Unless you follow Christian news closely, you may have missed the big story about Russia this week. And I'm not talking about the ban on Olympic athletes travelling to the Rio Games. That’s minor by comparison.

Yesterday, as Theresa May answered her first Prime Minister’s Questions and we all basked in a sweltering summer’s day, Russia made it illegal to share your faith anywhere, except in a registered church building. That’s fine if you are a member of the Russian Orthodox Church but if you belong to one of Moscow’s 1,000 house churches (not to mention those in other cities, towns and rural communities) the future looks bleak. 

Soviet-style authoritarianism

Imagine I invite you round to my Christian home group and send a confirmation email. I will have broken the law – twice – and be subject to a fine of 50,000 roubles (about six weeks’ wages). Talking about my beliefs in a public space will be deemed as illegal missionary activity. I am now, in the eyes of law, as much a threat to society as a terrorist!

Of course, it’s early days and we must wait to see exactly how the law is implemented, but it seems the door has started to close on a 50-year respite in state control. It's possible that Russia is reverting to soviet-style authoritarianism once again. 

Christians must ask how much freedom the non-Orthodox Church will enjoy, and for how long? And how much freedom will the Orthodox church have if it decides to stand up for its evangelical brothers and sisters? As we’ve seen in places like China and Eritrea, the ‘official’ church is often only allowed to continue if it poses no threat to the state.

The challenge

In one sense, all of this doesn't matter. As we know from history - the Church survived communism by going underground. And the church in Russia is tough; it doesn’t just evangelise when the sun’s shining. Nevertheless, how should we in the free West respond to this news? 

The West sleeps and must be awakened to see the plight of the captive nations

Richard Wurmbrand, a Romanian pastor who spent 14 years in a communist prison and inspired the founding of Release International, wrote in Tortured for Christ: 'I tremble because of the sufferings of those persecuted in different lands. I tremble thinking about the eternal destiny of their torturers. I tremble for Western Christians who don't help their persecuted brethren. In the depth of my heart, I would like to keep the beauty of my own vineyard and not be involved in such a huge fight. I would like so much to be somewhere in quietness and rest. But it is not possible...The quietness and rest for which I long would be an escape from reality and dangerous for my soul...The West sleeps and must be awakened to see the plight of the captive nations.'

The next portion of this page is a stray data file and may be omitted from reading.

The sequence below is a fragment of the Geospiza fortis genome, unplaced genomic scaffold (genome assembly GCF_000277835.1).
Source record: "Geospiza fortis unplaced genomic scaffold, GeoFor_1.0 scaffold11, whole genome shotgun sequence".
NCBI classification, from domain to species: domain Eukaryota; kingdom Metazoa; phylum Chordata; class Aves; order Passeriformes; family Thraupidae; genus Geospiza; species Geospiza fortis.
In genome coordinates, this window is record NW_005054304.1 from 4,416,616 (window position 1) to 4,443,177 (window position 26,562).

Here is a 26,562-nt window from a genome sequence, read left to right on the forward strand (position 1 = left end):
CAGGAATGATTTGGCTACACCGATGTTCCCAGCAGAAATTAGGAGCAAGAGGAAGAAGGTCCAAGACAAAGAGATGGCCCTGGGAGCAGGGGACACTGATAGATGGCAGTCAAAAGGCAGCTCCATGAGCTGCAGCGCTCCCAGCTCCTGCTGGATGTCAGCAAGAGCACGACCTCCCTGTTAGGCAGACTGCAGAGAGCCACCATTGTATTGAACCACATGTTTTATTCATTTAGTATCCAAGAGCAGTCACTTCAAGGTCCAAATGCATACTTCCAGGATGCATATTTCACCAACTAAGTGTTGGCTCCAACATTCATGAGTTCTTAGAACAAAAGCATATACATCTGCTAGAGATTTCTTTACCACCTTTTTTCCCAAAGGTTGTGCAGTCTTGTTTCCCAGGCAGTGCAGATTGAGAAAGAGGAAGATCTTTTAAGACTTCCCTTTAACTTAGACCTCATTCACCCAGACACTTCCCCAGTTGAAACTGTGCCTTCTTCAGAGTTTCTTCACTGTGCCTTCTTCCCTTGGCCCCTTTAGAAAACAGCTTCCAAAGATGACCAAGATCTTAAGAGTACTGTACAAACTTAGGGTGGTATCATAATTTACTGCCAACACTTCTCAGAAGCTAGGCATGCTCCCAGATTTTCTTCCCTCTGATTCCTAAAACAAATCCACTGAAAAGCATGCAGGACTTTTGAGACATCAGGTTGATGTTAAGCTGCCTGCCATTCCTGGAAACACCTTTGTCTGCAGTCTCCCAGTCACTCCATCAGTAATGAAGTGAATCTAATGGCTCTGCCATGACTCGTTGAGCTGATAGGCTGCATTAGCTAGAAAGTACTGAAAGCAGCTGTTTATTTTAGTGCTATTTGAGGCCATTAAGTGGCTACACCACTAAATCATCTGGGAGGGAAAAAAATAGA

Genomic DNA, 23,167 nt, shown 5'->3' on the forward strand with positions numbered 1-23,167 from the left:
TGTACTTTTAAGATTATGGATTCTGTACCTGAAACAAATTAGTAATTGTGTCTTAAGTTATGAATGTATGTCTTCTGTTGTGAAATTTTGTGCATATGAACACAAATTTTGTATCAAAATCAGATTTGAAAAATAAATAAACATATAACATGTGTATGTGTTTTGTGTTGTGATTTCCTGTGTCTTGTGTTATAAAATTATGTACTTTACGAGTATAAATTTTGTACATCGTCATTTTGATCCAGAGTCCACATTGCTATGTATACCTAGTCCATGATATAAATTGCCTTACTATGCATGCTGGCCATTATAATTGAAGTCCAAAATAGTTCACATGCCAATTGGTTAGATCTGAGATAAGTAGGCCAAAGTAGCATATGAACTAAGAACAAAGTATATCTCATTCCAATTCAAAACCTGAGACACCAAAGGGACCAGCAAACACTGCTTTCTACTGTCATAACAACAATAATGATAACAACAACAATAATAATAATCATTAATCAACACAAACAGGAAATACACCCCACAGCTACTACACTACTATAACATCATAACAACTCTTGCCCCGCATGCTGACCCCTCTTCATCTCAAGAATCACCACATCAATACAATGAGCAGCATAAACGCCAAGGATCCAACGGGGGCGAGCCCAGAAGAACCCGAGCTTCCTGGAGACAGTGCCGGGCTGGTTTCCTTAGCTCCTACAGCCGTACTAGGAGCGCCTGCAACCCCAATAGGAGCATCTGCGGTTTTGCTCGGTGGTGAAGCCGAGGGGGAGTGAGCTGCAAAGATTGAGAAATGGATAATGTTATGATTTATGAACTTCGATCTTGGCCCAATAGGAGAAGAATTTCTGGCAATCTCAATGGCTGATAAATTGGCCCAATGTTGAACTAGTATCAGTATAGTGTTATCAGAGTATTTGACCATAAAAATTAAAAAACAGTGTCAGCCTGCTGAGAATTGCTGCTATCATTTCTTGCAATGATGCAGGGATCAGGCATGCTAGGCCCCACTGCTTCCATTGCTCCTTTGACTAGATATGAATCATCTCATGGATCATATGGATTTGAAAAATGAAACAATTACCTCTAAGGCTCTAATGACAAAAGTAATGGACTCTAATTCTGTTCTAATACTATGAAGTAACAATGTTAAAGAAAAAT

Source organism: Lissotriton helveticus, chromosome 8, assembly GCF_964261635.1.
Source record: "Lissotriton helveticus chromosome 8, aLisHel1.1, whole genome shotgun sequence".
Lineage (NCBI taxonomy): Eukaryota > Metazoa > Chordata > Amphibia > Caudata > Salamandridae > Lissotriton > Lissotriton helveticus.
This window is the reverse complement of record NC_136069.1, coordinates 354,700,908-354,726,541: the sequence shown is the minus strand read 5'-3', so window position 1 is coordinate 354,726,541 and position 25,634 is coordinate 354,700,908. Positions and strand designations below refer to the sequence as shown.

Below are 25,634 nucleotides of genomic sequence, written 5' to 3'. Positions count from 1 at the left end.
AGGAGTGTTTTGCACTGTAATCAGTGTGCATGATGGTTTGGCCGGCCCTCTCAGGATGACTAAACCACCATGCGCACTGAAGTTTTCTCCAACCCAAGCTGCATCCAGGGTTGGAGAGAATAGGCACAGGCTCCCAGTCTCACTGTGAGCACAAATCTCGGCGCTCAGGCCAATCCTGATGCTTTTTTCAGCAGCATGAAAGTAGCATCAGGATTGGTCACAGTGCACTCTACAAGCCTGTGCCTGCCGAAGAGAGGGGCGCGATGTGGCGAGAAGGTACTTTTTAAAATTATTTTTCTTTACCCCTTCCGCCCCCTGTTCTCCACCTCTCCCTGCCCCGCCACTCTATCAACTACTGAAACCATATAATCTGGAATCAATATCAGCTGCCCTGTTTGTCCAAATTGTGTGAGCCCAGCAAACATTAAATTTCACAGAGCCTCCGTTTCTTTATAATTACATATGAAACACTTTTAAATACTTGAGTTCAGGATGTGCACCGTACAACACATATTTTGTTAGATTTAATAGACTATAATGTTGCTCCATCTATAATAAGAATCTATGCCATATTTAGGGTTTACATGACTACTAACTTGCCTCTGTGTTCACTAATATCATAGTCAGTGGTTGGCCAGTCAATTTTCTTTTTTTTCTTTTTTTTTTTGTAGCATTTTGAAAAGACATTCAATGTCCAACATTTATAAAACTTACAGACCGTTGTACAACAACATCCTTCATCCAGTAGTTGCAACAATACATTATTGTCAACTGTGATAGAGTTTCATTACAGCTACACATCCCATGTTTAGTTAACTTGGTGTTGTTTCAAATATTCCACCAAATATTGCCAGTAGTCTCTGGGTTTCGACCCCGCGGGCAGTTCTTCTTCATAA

Those words were published in 1967. Almost 50 years on they speak to us again. They challenge us out of our pleasant lives of quietness and rest, just as they did for Western Christians back in the 1960s. What will we do to help our persecuted brothers and sisters?

Praying for Russia, and ourselves

A legal challenge to the Yarovaya laws is going to be taken to the Constitutional Court, while the Russian parliament’s new deputies in September will be lobbied to try to get the law amended. We should pray for success for these initiatives. And we should pray for Christian brothers and sisters in Russia: that they are strong and united and, if they are forced underground, will continue to shine the truth of the gospel regardless of the consequences.

Finally, let’s pray for ourselves. That we will be inspired to forsake the beauty of our own vineyards to join the fight. That we will be prepared to leave behind the quietness and rest of our Western and sometimes triumphalist and self-focused Christianity to stand with the persecuted and broken on the frontlines of faith, however and wherever that may be.

Tom Hardie is head of communications at Release International

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